After 1. e4 e5 2. Nf3 Nc6 3. Bc4 h6 4. d4:

[FEN "rnbqkbnr/pppppppp/8/8/8/8/PPPPPPPP/RNBQKBNR w KQkq - 0 1"]
1. e4 e5 2. Nf3 Nc6 3. Bc4 h6 4. d4

What is the best answer to avoid pile up of opponent pieces in the center as black? Especially after Nc3 and 0-0, this position sometimes gets awkward as it's difficult for the black queen to find a suitable square that both defends the king and attacks the opponent.

  • 9
    3... h6? Seriously, who are you playing against?
    – Glorfindel
    Commented May 14, 2016 at 22:27
  • 1
    "What is the best answer to avoid pile up of opponent pieces in the centre? Namely, Nc3 & 0-0. " This is very difficult to understand what you mean. Are you after ideas for White or for Black? Also, no need to rush ...h6 in these lines. Bg5 from White is not the end of the world for black. Develop the light pieces and castle first, let the queen stay on d8 until it's easier to determine where it should go.
    – Scounged
    Commented May 15, 2016 at 0:10
  • 2
    Grandmaster Blatny experimented with 3... h6 in the 90's. Commented May 15, 2016 at 0:25
  • @Glorfindel h6 is a mistake? I think not, whole idea is to stop the night to jump on g5 square, then it can attack f7, takin a pawn & forkin rook & queen. I hope I'm clear now.
    – Sollosa
    Commented May 15, 2016 at 8:16
  • I've tried to make your question clearer by editing it. Please feel free to re-edit if I've misunderstood what you're asking.
    – DTR
    Commented May 17, 2016 at 18:23

2 Answers 2


3...h6 is not a mistake, but it's certainly not the best move in the position.

In the opening, one of your goals is to develop your pieces, and ...h6 doesn't do this. The only point of ...h6 seems to be to avoid the line 3...Nf6 4.Ng5, but this line is not dangerous to black at all. Play can continue 4...d5 5.exd5 Na5, and black will have good compensation for his pawn in this well known line.

The reason you may experience difficulties as black after 3...h6 is because you don't achieve any activity with h6, and you let white take control over the center with 4.d4. This is a Scotch Game / Scotch Gambit where white has the useful move Bc4, while black has the much less useful h6.

Thus, you should not play 3...h6 as black, but instead either 3...Nf6 or 3...Bc5 as black, which take control of the center and activate your pieces. These openings, the 2 knights (Nf6) and Giucco (Bc5) are very solid openings for black.

Finally, even though a GM used to experiment with this line, it doesn't mean you should play it. Hikaru has played an early 3.Qh5 before in open games (1.e4 e5), but that doesn't make the move good. If black responds properly, white will have no chance to secure an opening advantage. While Hikaru can outplay many GMs even in worse positions, for non-master players, there's no reason to play a sub-optimal opening that has no surprise value (unlike 1.b4 or 1.g4, which can catch opponents off-guard). Thus, one of 3...Bc5 or 3...Nf6 is what you should do.

*If you are set on playing 3...h6, then you will have to accept a slightly worse position as black. He has wasted time with h6, and gives white an opening edge. An awkward queen might be one of these problems.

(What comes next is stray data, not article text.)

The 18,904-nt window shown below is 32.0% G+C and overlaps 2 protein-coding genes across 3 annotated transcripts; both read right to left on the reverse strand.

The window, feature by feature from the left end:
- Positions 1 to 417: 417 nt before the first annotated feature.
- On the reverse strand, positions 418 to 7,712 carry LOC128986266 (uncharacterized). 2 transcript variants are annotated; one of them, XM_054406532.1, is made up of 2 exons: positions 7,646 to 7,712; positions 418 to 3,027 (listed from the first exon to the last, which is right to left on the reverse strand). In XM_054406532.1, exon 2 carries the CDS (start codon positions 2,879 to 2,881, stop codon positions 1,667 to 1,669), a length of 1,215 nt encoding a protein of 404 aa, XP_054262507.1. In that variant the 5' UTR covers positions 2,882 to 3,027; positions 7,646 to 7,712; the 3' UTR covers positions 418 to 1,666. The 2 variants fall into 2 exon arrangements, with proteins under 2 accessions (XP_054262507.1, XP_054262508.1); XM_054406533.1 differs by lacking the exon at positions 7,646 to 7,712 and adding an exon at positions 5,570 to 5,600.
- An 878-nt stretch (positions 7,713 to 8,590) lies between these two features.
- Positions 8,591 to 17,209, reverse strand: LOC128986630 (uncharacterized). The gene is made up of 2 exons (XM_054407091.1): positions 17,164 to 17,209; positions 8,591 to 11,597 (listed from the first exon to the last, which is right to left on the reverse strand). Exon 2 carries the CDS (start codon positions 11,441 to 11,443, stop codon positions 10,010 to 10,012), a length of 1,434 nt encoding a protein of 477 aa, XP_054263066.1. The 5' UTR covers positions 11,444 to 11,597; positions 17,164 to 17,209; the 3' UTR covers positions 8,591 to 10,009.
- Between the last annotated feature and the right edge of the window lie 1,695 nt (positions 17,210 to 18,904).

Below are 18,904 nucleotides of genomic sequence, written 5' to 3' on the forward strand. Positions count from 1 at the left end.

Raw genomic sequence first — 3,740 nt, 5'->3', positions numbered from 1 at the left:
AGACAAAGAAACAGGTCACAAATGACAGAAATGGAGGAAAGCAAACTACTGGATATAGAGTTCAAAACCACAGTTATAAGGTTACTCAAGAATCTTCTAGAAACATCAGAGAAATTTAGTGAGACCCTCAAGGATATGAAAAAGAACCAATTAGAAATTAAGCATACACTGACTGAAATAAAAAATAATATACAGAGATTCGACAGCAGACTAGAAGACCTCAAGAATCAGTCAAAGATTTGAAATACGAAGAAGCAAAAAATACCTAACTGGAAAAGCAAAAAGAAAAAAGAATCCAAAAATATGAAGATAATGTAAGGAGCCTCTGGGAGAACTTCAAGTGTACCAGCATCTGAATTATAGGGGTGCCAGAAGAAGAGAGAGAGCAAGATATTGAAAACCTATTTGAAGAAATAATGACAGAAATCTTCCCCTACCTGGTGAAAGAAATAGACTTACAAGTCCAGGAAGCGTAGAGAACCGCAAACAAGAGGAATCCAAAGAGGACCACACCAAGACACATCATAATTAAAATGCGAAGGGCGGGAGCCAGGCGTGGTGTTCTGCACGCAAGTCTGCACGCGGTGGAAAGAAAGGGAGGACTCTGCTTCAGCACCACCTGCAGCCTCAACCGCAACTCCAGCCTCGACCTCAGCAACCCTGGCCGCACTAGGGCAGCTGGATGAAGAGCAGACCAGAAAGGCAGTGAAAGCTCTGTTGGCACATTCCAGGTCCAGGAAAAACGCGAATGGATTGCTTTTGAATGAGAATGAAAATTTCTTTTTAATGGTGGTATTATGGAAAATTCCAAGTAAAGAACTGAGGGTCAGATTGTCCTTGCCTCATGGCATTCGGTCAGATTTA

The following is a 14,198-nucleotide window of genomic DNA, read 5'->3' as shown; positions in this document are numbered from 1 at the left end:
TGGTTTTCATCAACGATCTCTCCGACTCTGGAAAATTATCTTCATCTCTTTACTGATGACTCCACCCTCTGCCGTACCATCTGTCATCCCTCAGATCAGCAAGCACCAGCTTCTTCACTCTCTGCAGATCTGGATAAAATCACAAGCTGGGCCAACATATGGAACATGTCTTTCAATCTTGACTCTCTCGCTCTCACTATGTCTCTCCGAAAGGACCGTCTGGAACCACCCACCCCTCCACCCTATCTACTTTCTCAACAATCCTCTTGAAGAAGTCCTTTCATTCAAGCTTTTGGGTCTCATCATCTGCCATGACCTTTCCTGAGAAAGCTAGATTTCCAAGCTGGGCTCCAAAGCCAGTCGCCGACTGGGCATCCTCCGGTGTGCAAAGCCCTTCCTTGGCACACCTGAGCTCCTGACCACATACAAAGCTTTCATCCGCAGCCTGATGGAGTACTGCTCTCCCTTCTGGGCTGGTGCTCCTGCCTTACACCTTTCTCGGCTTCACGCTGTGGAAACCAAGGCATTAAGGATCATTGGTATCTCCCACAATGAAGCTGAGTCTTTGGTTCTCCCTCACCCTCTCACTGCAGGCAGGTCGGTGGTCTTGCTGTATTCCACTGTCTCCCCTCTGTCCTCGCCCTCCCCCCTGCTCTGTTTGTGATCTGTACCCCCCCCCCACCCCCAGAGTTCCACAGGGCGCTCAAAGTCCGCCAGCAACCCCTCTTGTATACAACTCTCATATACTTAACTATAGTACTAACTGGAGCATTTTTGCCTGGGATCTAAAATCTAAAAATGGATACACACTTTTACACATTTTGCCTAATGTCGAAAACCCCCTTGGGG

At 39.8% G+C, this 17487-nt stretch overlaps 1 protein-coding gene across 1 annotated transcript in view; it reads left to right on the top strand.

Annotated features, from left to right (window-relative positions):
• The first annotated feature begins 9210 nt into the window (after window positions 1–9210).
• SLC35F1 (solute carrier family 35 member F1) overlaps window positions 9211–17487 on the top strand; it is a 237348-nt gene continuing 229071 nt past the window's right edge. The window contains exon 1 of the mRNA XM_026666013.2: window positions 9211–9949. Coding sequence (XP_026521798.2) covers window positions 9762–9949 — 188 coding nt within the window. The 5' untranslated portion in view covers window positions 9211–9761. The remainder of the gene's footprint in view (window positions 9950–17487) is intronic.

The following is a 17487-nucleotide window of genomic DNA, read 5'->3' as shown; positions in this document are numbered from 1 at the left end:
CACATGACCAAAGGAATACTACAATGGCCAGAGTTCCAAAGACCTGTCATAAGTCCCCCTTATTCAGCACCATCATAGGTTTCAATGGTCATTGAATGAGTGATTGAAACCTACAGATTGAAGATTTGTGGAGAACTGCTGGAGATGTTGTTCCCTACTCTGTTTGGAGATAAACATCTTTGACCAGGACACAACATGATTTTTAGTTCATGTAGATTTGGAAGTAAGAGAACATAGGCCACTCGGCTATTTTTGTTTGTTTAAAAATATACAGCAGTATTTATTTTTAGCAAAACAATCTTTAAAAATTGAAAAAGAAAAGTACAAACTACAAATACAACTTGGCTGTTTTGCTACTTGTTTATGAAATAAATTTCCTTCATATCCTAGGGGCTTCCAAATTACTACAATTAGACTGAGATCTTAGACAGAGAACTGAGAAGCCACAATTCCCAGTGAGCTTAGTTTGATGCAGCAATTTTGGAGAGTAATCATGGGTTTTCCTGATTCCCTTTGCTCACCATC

• I meant to avoid Nf6 against black actually, things may get bad with night eyeing on g5, then f7, no?
    – Sollosa
    Commented May 15, 2016 at 8:22
  • 1
    As Alex explained in his good answer, the Ng5xf7 maneuver is nothing to fear. As White, I can already see plans of a kingside attack based upon the easily attackable h6 pawn. If you want to avoid Ng5, play Be7 first, then you can castle before the f7 pawn is attacked.
    – Mike Jones
    Commented May 15, 2016 at 10:22
  • Click "...d5 the main line" here: en.wikipedia.org/wiki/… . You'll find some very nice variations to deal with people who like to play Ng5 early.
    – Harambe17
    Commented May 15, 2016 at 22:13
  • 2
    @Sollosa 3.Bc4 Nf6 4.Ng5 is OK for Black, but maybe not to your taste. Still no reason to play 3...h6. Instead play 3...Bc5 and 4...Nf6, and if White plays 5.Ng5 you just castle and everything is fine. Alternatively you can play 3...Be7 or 3...d6.
    – bof
    Commented May 17, 2016 at 22:44
  • As a player of 4.Ng5 myself, I'll just tell you that as Black you'd better know exactly what to do after 4....d5 5.exd5 Na5 6.Bb5+ c6 7.dxc6 bxc6 8.Qf3, because the "natural" responses 8...Bb7 and 8...Bd7 are not the best (for Black).
    – Jeff Y
    Commented May 23, 2016 at 16:04

I've done a lot of analysis on this line. At one time I almost sat down and wrote out a complete refutation for the entire line with the intent of publishing it online. I got stuck on the line 1. e4 e5 2. Nf3 Nc6 3. Bc4 h6 4. d4 exd4 5. c3 dxc3 6. Nxc3 Bb4 7. O-O Bxc3 8. bxc3 Nge7 though. In my opinion this is black's only chance at equality. I think white is still better but the advantage is small and it's impossible to prove an advantage through analysis. Still I've won a ton of games with 9. Nh4. White has other options at move 9 and the advantage of the two bishops combined with a lead in development so proving equality with black is probably equally impossible.

  • 5.Nxd4 and White has a solid durable advantage
    – David
    Commented Jun 2, 2020 at 9:46

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